Avenged Sevenfold - "Shepherd of Fire"
Murdoch loves playing double bass drum pedals. The song begins with an ostinato groove on tom toms and steady quarter notes on the bass drum. There are syncopated crash/bass drum strokes on the off beats of the phrase. Murdock does a great job making all 16th notes on the double bass drums very clean and even. Also, he adds quite a bit of improvisation to make it more fun. Excellent job, Murdoch!
System of a Down - "Chop Suey!"
Interesting composition played really well by Eugene. The song starts with a "tribal-like" tom tom groove, followed by hi-hat/bass drum/snare drum 16th note beats. The drumming is quite varied throughout the song. You can hear half-time feel in the choruses when Eugene uses the ride cymbal, and regular feel in the verses using a quarter-note pulse on the hi-hat. The instrumental part is a double-time feel.
The Police - "Message in a Bottle"
Suyash is a big fan of Stewart Copeland's drumming. He decided to use traditional grip for this performance. What really drives the song is the moving forward momentum provided by the drummer. There are cool grooves between the ride cymbal and the hi-hat, cross-stick patterns on the snare drum, and fills. The composition leaves plenty of space for creativity and improvisation.
The Beatles - "Day Tripper"
Peter had a lot of fun learning and playing this rock song (you can see that by some of the stick twirling he did at the beginning of the video :). We decided to go with the instrumental version, where the vocal part is played by the saxophone. The original drummer of the Beatles (Ringo Starr) was famous for using unison beats between the bass/snare/hi-hat, and Peter provided a very solid drumming with absolutely no "flamming". The coda has plenty sixteenth-note and quarter-note half bar triplet fills.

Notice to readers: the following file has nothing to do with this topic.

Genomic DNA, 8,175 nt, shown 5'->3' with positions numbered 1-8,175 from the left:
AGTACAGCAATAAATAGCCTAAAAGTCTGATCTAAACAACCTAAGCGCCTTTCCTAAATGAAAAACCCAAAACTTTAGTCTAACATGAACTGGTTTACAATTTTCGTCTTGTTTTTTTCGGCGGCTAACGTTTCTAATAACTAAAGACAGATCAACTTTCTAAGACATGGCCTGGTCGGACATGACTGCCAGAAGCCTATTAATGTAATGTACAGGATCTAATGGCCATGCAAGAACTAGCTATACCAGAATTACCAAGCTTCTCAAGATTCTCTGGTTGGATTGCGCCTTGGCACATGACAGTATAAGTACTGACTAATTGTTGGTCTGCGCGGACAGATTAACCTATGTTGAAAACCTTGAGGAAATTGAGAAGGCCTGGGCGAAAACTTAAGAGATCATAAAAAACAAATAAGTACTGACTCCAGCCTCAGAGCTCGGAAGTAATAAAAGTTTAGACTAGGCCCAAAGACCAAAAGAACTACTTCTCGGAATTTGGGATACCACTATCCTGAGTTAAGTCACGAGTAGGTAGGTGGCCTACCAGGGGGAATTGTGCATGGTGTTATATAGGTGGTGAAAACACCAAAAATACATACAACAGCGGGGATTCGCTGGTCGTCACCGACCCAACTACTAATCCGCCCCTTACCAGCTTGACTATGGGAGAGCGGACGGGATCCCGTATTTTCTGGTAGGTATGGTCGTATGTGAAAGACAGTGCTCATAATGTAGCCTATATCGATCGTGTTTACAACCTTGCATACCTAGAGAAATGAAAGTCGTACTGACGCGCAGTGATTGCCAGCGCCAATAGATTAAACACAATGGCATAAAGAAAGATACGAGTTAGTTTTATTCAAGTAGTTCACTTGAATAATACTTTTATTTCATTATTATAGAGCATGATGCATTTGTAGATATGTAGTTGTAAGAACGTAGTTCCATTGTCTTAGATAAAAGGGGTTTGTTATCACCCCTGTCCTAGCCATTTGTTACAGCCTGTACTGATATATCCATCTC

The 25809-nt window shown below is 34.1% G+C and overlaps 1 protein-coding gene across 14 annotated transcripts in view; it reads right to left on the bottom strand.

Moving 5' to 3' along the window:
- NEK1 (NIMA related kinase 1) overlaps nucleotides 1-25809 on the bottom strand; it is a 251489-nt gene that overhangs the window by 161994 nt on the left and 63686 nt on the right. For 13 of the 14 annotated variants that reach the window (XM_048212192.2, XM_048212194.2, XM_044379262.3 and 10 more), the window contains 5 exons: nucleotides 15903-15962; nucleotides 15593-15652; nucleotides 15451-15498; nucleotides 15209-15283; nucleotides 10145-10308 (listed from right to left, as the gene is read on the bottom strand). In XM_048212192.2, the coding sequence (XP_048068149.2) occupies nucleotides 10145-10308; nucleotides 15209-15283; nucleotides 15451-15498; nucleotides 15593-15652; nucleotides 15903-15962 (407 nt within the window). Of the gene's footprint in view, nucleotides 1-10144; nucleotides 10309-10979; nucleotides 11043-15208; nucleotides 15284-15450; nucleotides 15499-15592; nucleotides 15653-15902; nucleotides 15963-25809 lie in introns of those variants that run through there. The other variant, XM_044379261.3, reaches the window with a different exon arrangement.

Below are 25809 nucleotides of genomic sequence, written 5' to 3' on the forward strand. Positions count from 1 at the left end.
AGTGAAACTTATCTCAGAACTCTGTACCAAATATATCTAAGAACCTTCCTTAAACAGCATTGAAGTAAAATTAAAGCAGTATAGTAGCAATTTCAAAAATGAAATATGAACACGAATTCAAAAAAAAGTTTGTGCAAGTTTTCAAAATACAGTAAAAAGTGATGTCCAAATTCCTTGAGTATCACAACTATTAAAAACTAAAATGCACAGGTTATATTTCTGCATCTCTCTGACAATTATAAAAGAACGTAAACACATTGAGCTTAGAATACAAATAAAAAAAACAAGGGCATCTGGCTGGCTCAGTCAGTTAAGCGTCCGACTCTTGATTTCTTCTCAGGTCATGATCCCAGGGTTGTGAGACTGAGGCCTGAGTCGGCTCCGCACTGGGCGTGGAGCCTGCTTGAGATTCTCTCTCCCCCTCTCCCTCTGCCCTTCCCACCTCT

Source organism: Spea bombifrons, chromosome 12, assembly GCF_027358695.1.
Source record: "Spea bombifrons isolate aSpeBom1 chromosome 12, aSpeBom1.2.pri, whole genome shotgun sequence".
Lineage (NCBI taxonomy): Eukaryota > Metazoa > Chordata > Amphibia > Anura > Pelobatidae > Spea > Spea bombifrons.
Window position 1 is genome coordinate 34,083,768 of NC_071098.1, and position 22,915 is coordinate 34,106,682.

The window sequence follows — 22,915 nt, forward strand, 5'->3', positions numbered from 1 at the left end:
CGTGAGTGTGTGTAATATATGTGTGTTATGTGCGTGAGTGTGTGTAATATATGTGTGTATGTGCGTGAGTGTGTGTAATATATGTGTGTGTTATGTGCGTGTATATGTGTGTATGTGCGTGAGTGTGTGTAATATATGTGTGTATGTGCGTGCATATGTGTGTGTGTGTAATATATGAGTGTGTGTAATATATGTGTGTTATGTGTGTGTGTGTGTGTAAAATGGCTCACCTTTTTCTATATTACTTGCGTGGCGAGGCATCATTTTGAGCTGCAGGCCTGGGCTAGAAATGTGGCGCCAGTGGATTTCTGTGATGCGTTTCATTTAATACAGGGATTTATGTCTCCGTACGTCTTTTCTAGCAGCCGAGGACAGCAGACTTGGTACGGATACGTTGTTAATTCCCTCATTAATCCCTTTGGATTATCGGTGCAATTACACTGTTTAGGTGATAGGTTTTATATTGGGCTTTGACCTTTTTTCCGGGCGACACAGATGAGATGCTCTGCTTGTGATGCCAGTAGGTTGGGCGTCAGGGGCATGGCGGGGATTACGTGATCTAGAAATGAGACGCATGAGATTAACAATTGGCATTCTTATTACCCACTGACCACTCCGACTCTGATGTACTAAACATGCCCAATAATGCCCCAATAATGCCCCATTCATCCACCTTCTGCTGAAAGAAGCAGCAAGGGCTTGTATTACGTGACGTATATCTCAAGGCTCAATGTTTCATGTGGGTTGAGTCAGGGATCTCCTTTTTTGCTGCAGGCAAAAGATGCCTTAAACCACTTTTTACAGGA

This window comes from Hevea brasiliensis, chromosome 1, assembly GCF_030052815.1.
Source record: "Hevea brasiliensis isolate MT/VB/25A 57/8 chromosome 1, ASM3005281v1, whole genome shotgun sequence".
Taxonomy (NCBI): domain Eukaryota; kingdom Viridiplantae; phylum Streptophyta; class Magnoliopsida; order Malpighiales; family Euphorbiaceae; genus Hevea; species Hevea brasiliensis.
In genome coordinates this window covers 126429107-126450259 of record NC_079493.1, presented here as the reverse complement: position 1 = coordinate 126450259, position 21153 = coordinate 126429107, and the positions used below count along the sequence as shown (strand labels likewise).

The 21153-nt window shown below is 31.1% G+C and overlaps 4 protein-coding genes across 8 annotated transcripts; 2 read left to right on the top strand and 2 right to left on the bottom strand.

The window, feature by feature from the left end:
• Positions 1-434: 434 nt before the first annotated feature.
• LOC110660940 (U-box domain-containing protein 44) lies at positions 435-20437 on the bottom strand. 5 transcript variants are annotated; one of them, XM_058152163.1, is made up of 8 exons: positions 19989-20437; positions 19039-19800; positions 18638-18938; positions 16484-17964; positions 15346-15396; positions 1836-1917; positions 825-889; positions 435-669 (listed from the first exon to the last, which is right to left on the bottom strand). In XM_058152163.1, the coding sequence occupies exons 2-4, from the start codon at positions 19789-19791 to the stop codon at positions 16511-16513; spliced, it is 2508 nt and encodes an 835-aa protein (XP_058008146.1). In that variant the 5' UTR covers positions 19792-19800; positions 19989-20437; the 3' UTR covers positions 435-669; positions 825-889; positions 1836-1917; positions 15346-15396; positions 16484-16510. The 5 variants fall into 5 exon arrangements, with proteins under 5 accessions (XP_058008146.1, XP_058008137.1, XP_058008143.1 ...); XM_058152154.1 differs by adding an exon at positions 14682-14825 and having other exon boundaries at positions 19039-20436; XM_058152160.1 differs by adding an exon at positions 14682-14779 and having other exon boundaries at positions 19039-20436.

Rush - "Jacob's Ladder"
Alec decided to pick "Jacob's Ladder" for his project. The song begins with a rudimental, military-sounding snare drum/bass drum combinations in phrases of 5/4 and 6/4 time, played "on top" of the 4/4 synthesizer & vocal pars, then leads to more traditional rock beats. The second part of the song switches back and forth between 6/8 and 7/8 time signatures and sounds like a real progressive rock.
Here are some videos of our students. While some of our aspiring drummers have been playing for some time, others picked up the drumsticks only a few months ago. You're welcome to leave a positive comment like:
"Your fills are cool", or "Your timekeeping is great", or "Your drumming is very exciting!", etc.
It will inspire our young rising rock stars to practice more and continue growing.
One Direction - "Best Song Ever"
Here is an interesting example of modern pop music, where no acoustic instruments are used. The original song is made entirely using computers, and that’s how most pop songs are made nowadays. Kristi’s job was to imitate the sound of pre-programmed drum loops, but to add a bit of “human touch“ to it. The verses are played on the hi-hat, bass drum, and snare drum with accents on the crash cymbal/open hi-hat/floor tom. There is a fun 16th note part played with two hands on the hi-hat with syncopated snare drum at the end of the chorus. Kristi, why did you pick the drums as your main instrument? Because it’s fun!